Nevertheless, both Wick and Miller have had extraordinary careers in this business, and both have opinions and investment ideas worth following.

Which is why, when Eric Savitz, who is no slouch himself as a reporter, quotes one saying he thinks the other “will eventually go”—well, that’s a headline if ever there was one.

Now, it's understandable why Barron’s didn’t overplay the matter. The mutual fund world is, at least on the surface, a genteel playground where portfolio managers let their performance do their public talking.

If Barron’s had wanted to sell a few extra copies—except in the general vicinity of the Legg Mason offices—they surely would have slapped Savitz’s quote on the front page beneath some kind of cute graphic, possibly showing gunslingers circling one another warily, with a headline along the lines of:

Shootout At The Mutual Fund Corral!

Of course, if NotMakingThisUp’s official Newspaper of Record—the New York Post—had picked up the story, it would have gone with a juicier headline in a “Pearl Harbor Attacked”-sized font…something like:

Fund Big to ‘Streak-Man’: “You’re Outta Here!”

And if our personal favorite publication, though one not generally attuned to the nuances of portfolio managers and their latest investment ideas—The Onion—had covered it, the headline would be somewhat more twisted.


Perhaps:

Wick Says Miller “to Go”…Miller says Wick “Probably Not Organic Matter”


We, on the other hand, ain’t taking sides.



Jeff Matthews
I Am Not Making This Up

© 2007 NotMakingThisUp, LLC


The content contained in this blog represents the opinions of Mr. Matthews. Mr. Matthews also acts as an advisor and clients advised by Mr. Matthews may hold either long or short positions in securities of various companies discussed in the blog based upon Mr. Matthews' recommendations. This commentary in no way constitutes a solicitation of business or investment advice. It is intended solely for the entertainment of the reader, and the author.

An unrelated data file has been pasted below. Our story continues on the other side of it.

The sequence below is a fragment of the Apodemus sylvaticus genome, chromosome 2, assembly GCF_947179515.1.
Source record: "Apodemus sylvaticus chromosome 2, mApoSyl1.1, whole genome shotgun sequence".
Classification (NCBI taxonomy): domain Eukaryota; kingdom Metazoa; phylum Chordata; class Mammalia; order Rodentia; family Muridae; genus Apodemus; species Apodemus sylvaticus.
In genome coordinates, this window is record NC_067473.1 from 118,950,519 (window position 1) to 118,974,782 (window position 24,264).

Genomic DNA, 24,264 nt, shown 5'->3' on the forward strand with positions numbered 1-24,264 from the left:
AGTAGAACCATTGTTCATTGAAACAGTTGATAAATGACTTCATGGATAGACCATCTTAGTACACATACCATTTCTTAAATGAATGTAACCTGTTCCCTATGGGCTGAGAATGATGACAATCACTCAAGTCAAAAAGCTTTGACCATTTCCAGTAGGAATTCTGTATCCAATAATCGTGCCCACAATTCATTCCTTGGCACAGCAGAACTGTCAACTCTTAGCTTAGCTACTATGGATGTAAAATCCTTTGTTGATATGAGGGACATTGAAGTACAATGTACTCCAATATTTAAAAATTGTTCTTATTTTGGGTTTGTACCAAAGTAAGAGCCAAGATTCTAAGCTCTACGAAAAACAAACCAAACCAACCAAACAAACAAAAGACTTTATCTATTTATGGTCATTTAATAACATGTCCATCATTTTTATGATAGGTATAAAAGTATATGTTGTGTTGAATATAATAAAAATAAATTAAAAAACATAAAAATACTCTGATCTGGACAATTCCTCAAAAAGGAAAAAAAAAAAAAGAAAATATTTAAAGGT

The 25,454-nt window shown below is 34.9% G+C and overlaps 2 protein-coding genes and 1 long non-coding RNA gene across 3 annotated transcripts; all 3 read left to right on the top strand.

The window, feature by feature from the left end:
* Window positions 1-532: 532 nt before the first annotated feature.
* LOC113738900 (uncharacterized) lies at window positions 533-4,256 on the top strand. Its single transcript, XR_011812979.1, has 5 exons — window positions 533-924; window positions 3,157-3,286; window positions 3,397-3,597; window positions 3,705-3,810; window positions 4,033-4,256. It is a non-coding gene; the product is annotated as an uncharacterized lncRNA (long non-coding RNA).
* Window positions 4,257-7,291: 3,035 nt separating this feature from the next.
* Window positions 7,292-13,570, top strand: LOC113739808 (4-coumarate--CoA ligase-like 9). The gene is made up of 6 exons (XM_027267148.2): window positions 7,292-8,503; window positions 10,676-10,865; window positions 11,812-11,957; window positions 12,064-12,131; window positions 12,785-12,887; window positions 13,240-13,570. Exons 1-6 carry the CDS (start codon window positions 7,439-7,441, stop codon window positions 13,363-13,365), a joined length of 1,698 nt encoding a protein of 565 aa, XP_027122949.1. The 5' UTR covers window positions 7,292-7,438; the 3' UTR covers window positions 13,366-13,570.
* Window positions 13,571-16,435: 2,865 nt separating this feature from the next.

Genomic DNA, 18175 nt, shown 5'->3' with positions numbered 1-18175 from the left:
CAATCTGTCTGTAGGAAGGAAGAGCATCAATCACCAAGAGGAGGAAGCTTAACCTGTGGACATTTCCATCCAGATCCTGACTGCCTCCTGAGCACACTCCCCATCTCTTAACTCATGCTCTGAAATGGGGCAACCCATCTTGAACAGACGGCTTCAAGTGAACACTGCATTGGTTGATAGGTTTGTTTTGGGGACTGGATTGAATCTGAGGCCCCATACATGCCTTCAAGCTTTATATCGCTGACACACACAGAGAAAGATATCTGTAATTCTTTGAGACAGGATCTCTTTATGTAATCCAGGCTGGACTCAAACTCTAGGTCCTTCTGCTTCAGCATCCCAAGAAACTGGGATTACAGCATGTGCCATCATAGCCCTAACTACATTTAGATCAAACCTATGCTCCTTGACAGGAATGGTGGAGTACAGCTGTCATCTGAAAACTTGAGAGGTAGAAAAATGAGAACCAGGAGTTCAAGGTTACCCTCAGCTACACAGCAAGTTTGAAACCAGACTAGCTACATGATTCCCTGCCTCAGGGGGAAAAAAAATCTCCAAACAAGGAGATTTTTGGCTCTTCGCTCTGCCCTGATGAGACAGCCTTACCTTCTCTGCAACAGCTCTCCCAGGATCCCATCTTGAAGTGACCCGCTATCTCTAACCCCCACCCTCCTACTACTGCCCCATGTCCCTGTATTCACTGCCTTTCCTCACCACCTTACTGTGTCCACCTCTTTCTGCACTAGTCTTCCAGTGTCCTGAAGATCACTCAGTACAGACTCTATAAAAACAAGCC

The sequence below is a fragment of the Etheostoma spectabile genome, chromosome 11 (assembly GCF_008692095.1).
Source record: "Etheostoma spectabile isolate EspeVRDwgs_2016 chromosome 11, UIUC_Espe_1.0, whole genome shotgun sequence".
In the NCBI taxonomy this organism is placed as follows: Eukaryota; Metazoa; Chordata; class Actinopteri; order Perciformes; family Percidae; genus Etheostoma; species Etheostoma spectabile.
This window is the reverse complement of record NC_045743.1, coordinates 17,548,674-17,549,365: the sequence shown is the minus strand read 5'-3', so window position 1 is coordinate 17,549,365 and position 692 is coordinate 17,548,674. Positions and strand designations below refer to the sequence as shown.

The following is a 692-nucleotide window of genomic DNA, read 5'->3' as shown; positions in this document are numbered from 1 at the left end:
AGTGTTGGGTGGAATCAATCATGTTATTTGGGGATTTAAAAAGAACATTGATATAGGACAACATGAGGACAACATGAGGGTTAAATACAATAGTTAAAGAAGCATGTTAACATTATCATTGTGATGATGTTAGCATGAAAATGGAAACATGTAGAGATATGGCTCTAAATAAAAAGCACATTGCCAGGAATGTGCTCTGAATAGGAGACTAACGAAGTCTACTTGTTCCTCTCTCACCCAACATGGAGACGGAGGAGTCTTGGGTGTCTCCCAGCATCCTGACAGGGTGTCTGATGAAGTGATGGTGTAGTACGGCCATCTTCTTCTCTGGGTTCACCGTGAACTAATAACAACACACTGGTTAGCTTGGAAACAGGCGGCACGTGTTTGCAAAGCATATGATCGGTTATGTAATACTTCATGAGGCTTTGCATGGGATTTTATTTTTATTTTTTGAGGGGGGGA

11 comments:

GovtMule said...

Jeff - what is your take on this article.

Peak Oil & Russia

Richard said...

Is the presence of methane in the atmosphere of Jupiter explained by dinosaurs and biologic materials decomposing on Jupiter? Where did all the methane hydrates offshore, which will eventually be a source of power (or global warming!) on earth come from?

Russian geologists are believers in abiogenic methane. Read some of Thomas Gold’s work before you form an attitude on the source of oil. Do you think it’s impossible that the people who got college credits for “Rocks for Jocks” could be wrong?

matt said...

The abiogenic theory of oil creation is completely nuts, but Brazil makes ethanol out of sugar cane, not oil.

whydibuy said...

Gotta give miller his due though. He sticks his neck out with a concentrated portfolio and lives or dies with his picks. Hes not like a Ken fisher or David Dreman who hold so many stocks that they're really nothing more than quasi S&P 500 funds. And beating the S&P for 16 years is no small feat. The one that stands out to me was his big position in AMZN. I thought it was crazy but it worked out great for him. Hes better than me. During the summer liquidity crisis, he was quoted as saying " these events are not unique to the market. They wash through the system every so often and are part of the market". Apparently he was right. It was one of those things that come and go and the market marches on.

stocksystm said...

Miller's record is now demonstrated to be most probably a fluke; much like a freak occurrence of flipping a coin 10 times and all 10 times coming up heads. He became extraordinarily wealthy by being a extremely fortunate recipient of chance. The flips are going the other way now though. Too bad for investors who jumped on his bandwagon a couple of years ago.